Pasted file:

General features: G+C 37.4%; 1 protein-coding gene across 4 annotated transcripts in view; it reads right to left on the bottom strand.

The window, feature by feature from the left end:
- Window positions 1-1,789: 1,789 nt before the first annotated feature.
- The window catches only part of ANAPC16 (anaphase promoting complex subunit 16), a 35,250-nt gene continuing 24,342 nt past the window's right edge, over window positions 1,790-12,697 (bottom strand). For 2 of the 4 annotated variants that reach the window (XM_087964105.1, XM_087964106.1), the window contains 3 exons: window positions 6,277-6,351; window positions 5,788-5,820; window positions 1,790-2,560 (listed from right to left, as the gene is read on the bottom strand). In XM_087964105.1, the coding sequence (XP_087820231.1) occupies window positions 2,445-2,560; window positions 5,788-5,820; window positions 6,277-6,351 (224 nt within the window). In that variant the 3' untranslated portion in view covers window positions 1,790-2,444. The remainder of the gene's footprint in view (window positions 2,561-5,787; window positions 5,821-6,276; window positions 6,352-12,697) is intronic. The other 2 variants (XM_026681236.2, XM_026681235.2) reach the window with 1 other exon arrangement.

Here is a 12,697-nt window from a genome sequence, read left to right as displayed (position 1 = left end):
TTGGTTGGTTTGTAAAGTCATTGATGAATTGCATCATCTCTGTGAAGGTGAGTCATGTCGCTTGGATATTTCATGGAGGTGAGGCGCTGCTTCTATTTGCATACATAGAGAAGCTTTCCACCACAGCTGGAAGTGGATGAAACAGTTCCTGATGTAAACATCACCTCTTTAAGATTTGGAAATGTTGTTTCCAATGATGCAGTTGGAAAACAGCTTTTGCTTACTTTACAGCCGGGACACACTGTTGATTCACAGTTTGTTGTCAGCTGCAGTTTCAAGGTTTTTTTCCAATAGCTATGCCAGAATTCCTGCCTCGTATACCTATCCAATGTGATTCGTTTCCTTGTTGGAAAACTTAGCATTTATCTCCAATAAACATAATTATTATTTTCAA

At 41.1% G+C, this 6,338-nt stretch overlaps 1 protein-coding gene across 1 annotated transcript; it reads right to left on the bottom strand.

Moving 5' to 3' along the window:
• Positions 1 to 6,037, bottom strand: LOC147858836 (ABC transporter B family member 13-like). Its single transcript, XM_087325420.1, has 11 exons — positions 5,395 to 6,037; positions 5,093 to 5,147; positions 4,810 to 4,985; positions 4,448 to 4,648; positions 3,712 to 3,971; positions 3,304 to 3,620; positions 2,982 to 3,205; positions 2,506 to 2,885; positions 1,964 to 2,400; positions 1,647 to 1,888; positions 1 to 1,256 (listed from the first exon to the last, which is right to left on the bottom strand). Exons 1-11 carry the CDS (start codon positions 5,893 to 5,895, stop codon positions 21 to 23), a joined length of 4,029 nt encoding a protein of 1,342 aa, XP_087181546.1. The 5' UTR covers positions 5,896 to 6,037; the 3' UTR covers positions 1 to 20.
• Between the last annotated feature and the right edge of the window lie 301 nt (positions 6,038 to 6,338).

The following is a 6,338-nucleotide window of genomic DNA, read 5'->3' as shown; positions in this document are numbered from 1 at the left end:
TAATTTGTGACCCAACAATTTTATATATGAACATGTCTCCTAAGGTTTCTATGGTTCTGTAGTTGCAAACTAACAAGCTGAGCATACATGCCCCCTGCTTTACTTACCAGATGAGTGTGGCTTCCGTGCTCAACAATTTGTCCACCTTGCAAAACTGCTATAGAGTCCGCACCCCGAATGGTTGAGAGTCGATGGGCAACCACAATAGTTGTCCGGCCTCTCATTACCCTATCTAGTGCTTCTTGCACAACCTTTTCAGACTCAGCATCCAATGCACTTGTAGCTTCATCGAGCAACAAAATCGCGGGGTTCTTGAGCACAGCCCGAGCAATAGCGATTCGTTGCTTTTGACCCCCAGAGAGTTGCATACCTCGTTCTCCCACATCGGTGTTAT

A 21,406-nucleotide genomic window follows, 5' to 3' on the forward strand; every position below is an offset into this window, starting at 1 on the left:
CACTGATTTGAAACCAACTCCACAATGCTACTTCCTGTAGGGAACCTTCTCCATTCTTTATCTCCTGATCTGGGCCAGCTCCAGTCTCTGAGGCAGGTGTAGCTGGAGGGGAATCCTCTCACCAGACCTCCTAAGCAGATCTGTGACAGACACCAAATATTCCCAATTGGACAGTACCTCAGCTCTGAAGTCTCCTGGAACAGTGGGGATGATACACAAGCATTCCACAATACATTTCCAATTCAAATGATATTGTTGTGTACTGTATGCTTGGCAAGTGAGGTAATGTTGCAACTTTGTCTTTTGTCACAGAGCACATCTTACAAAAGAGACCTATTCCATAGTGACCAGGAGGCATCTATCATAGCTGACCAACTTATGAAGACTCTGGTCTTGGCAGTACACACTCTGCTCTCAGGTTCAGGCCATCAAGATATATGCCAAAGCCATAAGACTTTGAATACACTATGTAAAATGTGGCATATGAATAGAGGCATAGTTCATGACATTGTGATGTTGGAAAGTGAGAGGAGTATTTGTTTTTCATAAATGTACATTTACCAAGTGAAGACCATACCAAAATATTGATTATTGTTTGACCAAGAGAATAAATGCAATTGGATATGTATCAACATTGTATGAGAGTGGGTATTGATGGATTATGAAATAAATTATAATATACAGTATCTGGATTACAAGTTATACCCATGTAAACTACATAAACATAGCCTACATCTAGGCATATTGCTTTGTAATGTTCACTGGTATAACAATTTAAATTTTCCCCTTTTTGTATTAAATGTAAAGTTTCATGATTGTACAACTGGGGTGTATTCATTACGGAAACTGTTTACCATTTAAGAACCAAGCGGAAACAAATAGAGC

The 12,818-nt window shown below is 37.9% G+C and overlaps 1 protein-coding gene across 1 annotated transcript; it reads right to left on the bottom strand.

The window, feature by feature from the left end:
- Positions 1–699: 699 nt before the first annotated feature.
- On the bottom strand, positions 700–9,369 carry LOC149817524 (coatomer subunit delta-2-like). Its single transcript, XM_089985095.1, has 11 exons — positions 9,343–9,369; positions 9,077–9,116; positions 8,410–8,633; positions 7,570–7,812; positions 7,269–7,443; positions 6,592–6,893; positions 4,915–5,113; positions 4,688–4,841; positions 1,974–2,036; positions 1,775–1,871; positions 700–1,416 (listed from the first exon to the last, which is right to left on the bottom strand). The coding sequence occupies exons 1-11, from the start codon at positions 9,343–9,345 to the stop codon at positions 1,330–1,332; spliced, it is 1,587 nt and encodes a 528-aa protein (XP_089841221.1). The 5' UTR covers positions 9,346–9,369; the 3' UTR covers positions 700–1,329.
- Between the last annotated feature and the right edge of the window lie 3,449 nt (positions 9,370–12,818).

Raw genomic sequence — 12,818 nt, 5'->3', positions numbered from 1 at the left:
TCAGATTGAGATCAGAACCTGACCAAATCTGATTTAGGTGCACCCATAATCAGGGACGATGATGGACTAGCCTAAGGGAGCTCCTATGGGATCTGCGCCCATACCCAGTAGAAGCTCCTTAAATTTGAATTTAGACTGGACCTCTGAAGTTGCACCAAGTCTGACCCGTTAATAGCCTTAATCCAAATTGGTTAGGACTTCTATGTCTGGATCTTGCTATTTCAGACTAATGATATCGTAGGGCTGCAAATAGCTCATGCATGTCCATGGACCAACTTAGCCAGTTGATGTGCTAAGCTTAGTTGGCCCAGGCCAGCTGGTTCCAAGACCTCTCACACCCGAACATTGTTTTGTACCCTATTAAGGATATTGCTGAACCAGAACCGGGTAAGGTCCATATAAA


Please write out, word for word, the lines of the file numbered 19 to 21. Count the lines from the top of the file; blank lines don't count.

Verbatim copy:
- Between the last annotated feature and the right edge of the window lie 3,449 nt (positions 9,370–12,818).

Raw genomic sequence — 12,818 nt, 5'->3', positions numbered from 1 at the left:
TCAGATTGAGATCAGAACCTGACCAAATCTGATTTAGGTGCACCCATAATCAGGGACGATGATGGACTAGCCTAAGGGAGCTCCTATGGGATCTGCGCCCATACCCAGTAGAAGCTCCTTAAATTTGAATTTAGACTGGACCTCTGAAGTTGCACCAAGTCTGACCCGTTAATAGCCTTAATCCAAATTGGTTAGGACTTCTATGTCTGGATCTTGCTATTTCAGACTAATGATATCGTAGGGCTGCAAATAGCTCATGCATGTCCATGGACCAACTTAGCCAGTTGATGTGCTAAGCTTAGTTGGCCCAGGCCAGCTGGTTCCAAGACCTCTCACACCCGAACATTGTTTTGTACCCTATTAAGGATATTGCTGAACCAGAACCGGGTAAGGTCCATATAAA